...less medical jargon in a 'Quick Glance' format!
Impingement Syndromeis a common condition affecting the shoulder often seen in aging adults. This condition is closely related to shoulder bursitis and rotator cuff Tendinitis. These conditions may occur alone or in combination.
When an injury occurs to the rotator cuff muscles, which encase the shoulder joint, they respond by swelling. However, because the rotator cuff muscles are surrounded by bone, when they swell a series of other events occur.
The pressure within the muscles increases, which results in compression and loss of blood flow in the small blood vessels. When the blood flow decreases, the muscle tissue begins to fray like a rope. Motions such as reaching up behind the back or reaching up overhead to put on a coat or blouse, for example, may cause pain.
Pain with overhead activities
Pain while sleeping at night
Pain over the outside of the shoulder/upper arm
Impingement syndrome and a rotator cuff tear are different problems, and although they are related, the treatment is different. Impingement syndrome is a problem of inflammation around the rotator cuff tendons. A rotator cuff tear is an actual tear within the tendons. The best signs that differentiate these problems area the strength of the rotator cuff muscles. Your orthopedic doctor will be able to specifically isolate these muscles to better determine if a rotator cuff tear is present. A MRI can also show the tendons of the rotator cuff and help determine if a tear is present.
Usually, there is enough room between the acromion and the rotator cuff so that the tendons slide easily underneath the acromion as the arm is raised. But each time you raise your arm, there is a bit of rubbing or pinching on the tendons and the bursa. This rubbing or pinching action is called impingement.
Impingement occurs to some degree in everyone's shoulder. Day-to-day activities that involve using the arm above shoulder level cause some impingement. Usually it doesn't lead to any prolonged pain. But continuously working with the arms raised overhead, repeated throwing activities, or other repetitive actions of the shoulder can cause impingement to become a problem. Impingement becomes a problem when it causes irritation or damage to the rotator cuff tendons.
Raising the arm tends to force the humerus against the edge of the acromion. With overuse, this can cause irritation and swelling of the bursa. If any other condition decreases the amount of space between the acromion and the rotator cuff tendons, the impingement may get worse.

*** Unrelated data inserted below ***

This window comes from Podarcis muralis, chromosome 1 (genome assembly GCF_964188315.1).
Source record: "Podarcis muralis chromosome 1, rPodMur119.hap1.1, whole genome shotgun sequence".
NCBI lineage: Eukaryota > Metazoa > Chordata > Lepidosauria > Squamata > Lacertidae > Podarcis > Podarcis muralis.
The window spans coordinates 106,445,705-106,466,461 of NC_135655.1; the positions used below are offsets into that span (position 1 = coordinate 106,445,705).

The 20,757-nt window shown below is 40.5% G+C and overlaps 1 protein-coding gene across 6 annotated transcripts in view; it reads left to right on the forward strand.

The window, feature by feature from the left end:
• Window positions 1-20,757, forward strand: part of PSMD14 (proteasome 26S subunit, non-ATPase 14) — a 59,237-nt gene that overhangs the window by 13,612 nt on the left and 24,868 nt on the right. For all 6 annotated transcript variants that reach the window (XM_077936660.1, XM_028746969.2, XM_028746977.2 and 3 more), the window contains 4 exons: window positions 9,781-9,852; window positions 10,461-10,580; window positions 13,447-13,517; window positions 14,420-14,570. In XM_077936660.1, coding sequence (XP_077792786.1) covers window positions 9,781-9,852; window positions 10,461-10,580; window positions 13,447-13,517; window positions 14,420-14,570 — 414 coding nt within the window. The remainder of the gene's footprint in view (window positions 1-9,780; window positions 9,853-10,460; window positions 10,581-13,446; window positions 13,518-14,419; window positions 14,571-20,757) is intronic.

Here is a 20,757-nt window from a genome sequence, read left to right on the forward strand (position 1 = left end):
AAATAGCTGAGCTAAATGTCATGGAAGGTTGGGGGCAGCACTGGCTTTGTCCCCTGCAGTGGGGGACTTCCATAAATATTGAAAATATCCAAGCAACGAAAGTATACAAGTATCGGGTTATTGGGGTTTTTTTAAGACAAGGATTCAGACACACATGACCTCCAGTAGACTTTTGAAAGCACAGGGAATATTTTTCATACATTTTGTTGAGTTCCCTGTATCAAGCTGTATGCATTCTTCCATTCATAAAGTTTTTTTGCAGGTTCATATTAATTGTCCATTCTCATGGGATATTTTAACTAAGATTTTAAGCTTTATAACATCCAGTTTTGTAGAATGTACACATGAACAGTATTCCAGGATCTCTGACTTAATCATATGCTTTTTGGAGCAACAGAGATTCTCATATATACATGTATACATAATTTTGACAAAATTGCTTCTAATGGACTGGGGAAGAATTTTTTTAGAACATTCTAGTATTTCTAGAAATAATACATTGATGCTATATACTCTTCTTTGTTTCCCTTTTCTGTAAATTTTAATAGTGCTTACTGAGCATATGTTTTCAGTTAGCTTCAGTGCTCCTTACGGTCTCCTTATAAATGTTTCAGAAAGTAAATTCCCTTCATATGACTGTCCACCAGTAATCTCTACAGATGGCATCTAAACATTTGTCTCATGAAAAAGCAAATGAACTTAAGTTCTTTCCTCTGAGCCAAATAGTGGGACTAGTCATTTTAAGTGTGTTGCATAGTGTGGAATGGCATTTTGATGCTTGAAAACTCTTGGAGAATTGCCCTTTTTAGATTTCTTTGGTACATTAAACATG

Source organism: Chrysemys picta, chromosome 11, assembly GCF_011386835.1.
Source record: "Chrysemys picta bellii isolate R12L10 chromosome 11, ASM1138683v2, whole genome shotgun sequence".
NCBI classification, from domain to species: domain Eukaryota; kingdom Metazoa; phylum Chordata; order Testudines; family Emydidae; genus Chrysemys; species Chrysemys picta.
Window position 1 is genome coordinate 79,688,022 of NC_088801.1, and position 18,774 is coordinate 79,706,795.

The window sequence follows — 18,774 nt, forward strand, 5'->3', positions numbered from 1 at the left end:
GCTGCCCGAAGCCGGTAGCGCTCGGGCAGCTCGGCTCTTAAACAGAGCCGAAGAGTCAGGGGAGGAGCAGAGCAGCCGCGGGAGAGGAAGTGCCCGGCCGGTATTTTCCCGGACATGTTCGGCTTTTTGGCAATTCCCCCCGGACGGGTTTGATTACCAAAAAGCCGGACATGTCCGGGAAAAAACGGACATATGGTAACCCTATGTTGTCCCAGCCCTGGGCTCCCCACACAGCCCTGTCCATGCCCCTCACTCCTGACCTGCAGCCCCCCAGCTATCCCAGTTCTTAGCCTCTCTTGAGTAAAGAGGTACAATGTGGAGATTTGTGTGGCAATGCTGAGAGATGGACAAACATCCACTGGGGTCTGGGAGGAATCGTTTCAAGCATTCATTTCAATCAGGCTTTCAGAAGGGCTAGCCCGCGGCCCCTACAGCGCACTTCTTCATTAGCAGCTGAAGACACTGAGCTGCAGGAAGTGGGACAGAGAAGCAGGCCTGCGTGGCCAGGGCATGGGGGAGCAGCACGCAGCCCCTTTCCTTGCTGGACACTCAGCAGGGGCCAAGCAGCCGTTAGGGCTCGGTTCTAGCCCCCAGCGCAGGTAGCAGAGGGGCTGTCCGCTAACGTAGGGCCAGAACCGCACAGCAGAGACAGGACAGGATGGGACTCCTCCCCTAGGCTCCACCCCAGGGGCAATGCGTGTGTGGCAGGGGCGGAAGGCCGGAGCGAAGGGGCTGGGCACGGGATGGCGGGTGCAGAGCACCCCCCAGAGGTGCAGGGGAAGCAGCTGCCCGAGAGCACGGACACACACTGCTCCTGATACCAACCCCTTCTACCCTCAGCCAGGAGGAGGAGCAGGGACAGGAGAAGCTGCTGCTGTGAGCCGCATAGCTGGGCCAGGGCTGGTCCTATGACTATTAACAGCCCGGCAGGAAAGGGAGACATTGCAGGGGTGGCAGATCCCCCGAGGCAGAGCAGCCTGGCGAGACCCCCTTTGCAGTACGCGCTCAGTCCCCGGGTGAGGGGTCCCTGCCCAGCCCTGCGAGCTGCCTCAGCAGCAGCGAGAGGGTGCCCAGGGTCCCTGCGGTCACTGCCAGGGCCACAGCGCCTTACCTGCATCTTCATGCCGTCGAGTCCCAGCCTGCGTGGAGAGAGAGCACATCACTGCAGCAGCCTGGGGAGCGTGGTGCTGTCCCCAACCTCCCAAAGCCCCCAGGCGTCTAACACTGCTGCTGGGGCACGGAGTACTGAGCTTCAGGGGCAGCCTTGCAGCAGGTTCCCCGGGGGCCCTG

Bone spurs can reduce the space available for the bursa and tendons to move under the acromion. Bone spurs are bony points. They are commonly caused by wear and tear of the joint between the collarbone and the scapula, called the acromioclavicular joint. The AC joint is directly above the bursa and rotator cuff tendons.
In some people, the space is too small because the acromion is oddly sized. In these people, the acromion tilts too far down, reducing the space between it and the rotator cuff.
Oral anti-inflammatory medications—such as aspirin, naproxen or ibuprofen, remain the most common treatment for impingement syndrome.
You must consistently take the medication for nearly eight weeks for it to be effective. You should do this under the care of a doctor because these medications can cause stomach irritation and bleeding.
Taking anti-inflammatory medications for a short period of time may treat the symptom of pain, but it will not treat the underlying problem and symptoms will come back. There is no specific medication for this condition and response to any given medication differs from person to person. If one anti-inflammatory medication does not help within 10 to 14 days, then another one will be given until one that provides relief is found.
In addition to taking medications, daily stretching in a warm shower will help. Work to reach your thumb up and behind your back. Avoid repetitive activities with your injured arm, particularly where the elbow would move above shoulder level. Avoid vacuuming, painting, raking leaves and washing the car. Your physician may refer you to a physical therapist who can demonstrate the exercises most effective in strengthening and stretching the shoulder muscles.